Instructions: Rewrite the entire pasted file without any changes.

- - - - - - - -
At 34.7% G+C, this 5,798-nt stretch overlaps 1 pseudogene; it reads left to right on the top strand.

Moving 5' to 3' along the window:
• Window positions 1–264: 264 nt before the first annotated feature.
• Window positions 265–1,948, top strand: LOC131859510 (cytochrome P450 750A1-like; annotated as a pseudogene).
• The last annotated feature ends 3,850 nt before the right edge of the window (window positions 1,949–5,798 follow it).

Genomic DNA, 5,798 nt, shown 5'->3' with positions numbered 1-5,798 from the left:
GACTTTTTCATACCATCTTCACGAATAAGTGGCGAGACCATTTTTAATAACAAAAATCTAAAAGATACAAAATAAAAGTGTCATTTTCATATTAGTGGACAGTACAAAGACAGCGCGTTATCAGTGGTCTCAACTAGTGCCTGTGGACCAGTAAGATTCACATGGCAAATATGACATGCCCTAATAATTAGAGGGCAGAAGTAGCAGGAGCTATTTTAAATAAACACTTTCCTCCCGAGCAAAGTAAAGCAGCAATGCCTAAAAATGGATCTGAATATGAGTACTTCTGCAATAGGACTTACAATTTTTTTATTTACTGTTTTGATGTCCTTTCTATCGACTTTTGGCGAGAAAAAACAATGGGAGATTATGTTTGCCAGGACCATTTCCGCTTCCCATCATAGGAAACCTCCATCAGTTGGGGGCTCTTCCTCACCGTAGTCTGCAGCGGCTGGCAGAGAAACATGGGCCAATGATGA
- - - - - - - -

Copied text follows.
At 34.7% G+C, this 5,798-nt stretch overlaps 1 pseudogene; it reads left to right on the top strand.

Moving 5' to 3' along the window:
• Window positions 1–264: 264 nt before the first annotated feature.
• Window positions 265–1,948, top strand: LOC131859510 (cytochrome P450 750A1-like; annotated as a pseudogene).
• The last annotated feature ends 3,850 nt before the right edge of the window (window positions 1,949–5,798 follow it).

Genomic DNA, 5,798 nt, shown 5'->3' with positions numbered 1-5,798 from the left:
GACTTTTTCATACCATCTTCACGAATAAGTGGCGAGACCATTTTTAATAACAAAAATCTAAAAGATACAAAATAAAAGTGTCATTTTCATATTAGTGGACAGTACAAAGACAGCGCGTTATCAGTGGTCTCAACTAGTGCCTGTGGACCAGTAAGATTCACATGGCAAATATGACATGCCCTAATAATTAGAGGGCAGAAGTAGCAGGAGCTATTTTAAATAAACACTTTCCTCCCGAGCAAAGTAAAGCAGCAATGCCTAAAAATGGATCTGAATATGAGTACTTCTGCAATAGGACTTACAATTTTTTTATTTACTGTTTTGATGTCCTTTCTATCGACTTTTGGCGAGAAAAAACAATGGGAGATTATGTTTGCCAGGACCATTTCCGCTTCCCATCATAGGAAACCTCCATCAGTTGGGGGCTCTTCCTCACCGTAGTCTGCAGCGGCTGGCAGAGAAACATGGGCCAATGATGA